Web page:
6 Indonesian startups that made it to the third batch of Google Launchpad
After Google’s two-time success with holding its Launchpad program in January and June this year, the tech giant is back for a third time. Startups in this batch receive equity-free funding and a week of training at Google’s Launchpad Space in San Francisco, followed by six months of remote training back in their home base, beginning at the end of January next year.
Previously, Google only accepted applications from startups based in Indonesia, India, Brazil, and Mexico. In this batch, Google includes five more countries: Argentina, Colombia, Philippines, Thailand, and Vietnam.
Here are the six Indonesian startups that made it.
(Updated one day later: The form of funding that Google provides is equity free. Also, the six-month period training consists of a week in Google Launchpad’s physical location, followed by a six month remote monitored training period back in startups’ home base.)
Snapcart enables consumers to exchange shopping receipts for cashback. In return, companies get information on consumers’ shopping habits based on the receipts submitted to the app.
The startup received US$1.6 million in a pre-series A round from Wavemaker Partners, Sinar Mas Digital Ventures (SMDV), Ardent Capital, and Singapore Press Holdings (SPH) Media Fund.
Qlue is an online rating and reporting app for government and private services. Users send their complaints along with photos as evidence, which are then passed on to related service providers as a call to action.
For example, if you wish to complain about the city’s waste-management program for not picking up your trash on weekends, you can submit a review with a photo of your trash on Qlue. The app notifies waste management officials, who will contact you to solve the problem.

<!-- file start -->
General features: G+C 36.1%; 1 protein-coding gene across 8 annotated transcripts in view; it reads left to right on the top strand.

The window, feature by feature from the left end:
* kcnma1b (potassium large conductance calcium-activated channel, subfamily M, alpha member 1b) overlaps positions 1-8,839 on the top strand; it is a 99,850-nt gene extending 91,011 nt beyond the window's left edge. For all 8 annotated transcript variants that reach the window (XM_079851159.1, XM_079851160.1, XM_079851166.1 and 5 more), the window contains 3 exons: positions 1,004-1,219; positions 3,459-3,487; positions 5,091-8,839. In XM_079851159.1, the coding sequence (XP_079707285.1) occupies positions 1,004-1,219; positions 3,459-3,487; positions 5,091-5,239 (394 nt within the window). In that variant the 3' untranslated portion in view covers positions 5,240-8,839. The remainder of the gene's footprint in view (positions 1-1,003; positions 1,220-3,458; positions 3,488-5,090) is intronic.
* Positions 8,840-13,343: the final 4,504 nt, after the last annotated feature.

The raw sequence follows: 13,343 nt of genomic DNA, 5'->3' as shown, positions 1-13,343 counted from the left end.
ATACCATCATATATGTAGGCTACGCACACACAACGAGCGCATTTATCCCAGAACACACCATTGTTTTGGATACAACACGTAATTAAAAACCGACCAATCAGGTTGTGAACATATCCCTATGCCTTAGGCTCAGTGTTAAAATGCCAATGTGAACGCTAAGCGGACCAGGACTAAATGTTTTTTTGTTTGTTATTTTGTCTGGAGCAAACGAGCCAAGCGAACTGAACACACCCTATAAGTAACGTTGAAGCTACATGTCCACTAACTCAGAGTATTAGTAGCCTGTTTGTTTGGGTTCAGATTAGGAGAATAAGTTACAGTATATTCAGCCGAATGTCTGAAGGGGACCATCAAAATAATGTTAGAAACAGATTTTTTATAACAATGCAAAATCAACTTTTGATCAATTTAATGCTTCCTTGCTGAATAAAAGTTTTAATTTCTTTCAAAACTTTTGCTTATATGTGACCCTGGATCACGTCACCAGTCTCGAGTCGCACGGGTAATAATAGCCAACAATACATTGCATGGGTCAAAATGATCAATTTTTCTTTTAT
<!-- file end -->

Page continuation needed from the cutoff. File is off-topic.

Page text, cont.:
The startup announced in May that it received series A funding of over US$1 million from telecommunications company Prasetia Dwidharma, which is part of Indonesian conglomerate Astra Group.
iGrow helps consumers invest in farming crops and monitor it from afar. You can purchase seeds from iGrow and watch as farmers grow and turn your seeds into fresh produce, which is then sold to partner markets. The returns from the produce sold are split equally between you and the farmer.
The startup connects three parts of the farming industry: investors, farmers, and buyers of produce.
In June, iGrow raised a seed round of undisclosed amount from East Ventures and 500 Startups.
Jurnal is accounting software for small and medium enterprises. Users can create invoices and receipts, as well as manage assets, inventory, and storage.
Jurnal received series A funding in February from East Ventures, Fenox VC, and angel investor Budi Setiadharma.
Mapan’s ad campaign, targeting stay-at-home parents in Indonesia’s neighborhoods.
Mapan is an online platform that puts a spin on the traditional community raffle meeting in Indonesia, known as arisan. Women and men in an Indonesian neighborhood meet up every month to socialize and put a fixed amount of money in a raffle. The winner walks away with all the money in the raffle.
Mapan takes it a step further by inviting members – typically stay-at-home parents – to trade the money for household items from its catalog. The meeting coordinator gathers all the raffle money to purchase the group’s chosen household item from Mapan and has it delivered to the meeting venue, while the winner of Arisan Mapan (Mapan’s raffle meeting) goes home with the item.
The service is developed by Ruma, a startup that’s using tech to help people in suburban or rural areas connect their purchasing power to buy goods. Ruma is backed by Omidyar Network and other impact funds.
PicMix is an Indonesian startup offering photo-editing software. The startup allows users to edit and share photo and video content. It’s currently expanding to Instagram territory: users can upload their pictures for likes and displays on the website.
PicMix received series A funding of US$1 million from Gobi Partners and US$2 million from an undisclosed investor in April 2016.
Originally written by Hana Sambur, published by Tech in Asia on 23 November 2016.